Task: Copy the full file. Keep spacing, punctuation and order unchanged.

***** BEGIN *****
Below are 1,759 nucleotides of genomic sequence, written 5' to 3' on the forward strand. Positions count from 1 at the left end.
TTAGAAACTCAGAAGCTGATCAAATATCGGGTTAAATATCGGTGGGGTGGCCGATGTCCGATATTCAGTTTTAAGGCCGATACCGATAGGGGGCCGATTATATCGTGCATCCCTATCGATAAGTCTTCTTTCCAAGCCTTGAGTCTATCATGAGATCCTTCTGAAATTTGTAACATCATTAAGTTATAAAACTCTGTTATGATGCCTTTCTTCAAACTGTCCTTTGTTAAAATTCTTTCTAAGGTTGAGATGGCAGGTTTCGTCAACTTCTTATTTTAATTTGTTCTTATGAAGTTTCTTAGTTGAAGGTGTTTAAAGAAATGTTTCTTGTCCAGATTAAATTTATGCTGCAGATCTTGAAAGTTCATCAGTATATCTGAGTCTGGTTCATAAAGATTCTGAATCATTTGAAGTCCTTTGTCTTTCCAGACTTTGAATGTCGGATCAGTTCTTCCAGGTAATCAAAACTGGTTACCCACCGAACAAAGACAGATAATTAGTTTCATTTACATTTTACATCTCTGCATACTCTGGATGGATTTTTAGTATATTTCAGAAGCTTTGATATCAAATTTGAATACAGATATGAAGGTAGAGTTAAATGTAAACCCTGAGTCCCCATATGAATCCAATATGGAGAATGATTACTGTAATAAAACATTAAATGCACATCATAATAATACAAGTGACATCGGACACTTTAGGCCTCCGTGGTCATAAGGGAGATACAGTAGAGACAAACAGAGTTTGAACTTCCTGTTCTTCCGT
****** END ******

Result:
Below are 1,759 nucleotides of genomic sequence, written 5' to 3' on the forward strand. Positions count from 1 at the left end.
TTAGAAACTCAGAAGCTGATCAAATATCGGGTTAAATATCGGTGGGGTGGCCGATGTCCGATATTCAGTTTTAAGGCCGATACCGATAGGGGGCCGATTATATCGTGCATCCCTATCGATAAGTCTTCTTTCCAAGCCTTGAGTCTATCATGAGATCCTTCTGAAATTTGTAACATCATTAAGTTATAAAACTCTGTTATGATGCCTTTCTTCAAACTGTCCTTTGTTAAAATTCTTTCTAAGGTTGAGATGGCAGGTTTCGTCAACTTCTTATTTTAATTTGTTCTTATGAAGTTTCTTAGTTGAAGGTGTTTAAAGAAATGTTTCTTGTCCAGATTAAATTTATGCTGCAGATCTTGAAAGTTCATCAGTATATCTGAGTCTGGTTCATAAAGATTCTGAATCATTTGAAGTCCTTTGTCTTTCCAGACTTTGAATGTCGGATCAGTTCTTCCAGGTAATCAAAACTGGTTACCCACCGAACAAAGACAGATAATTAGTTTCATTTACATTTTACATCTCTGCATACTCTGGATGGATTTTTAGTATATTTCAGAAGCTTTGATATCAAATTTGAATACAGATATGAAGGTAGAGTTAAATGTAAACCCTGAGTCCCCATATGAATCCAATATGGAGAATGATTACTGTAATAAAACATTAAATGCACATCATAATAATACAAGTGACATCGGACACTTTAGGCCTCCGTGGTCATAAGGGAGATACAGTAGAGACAAACAGAGTTTGAACTTCCTGTTCTTCCGT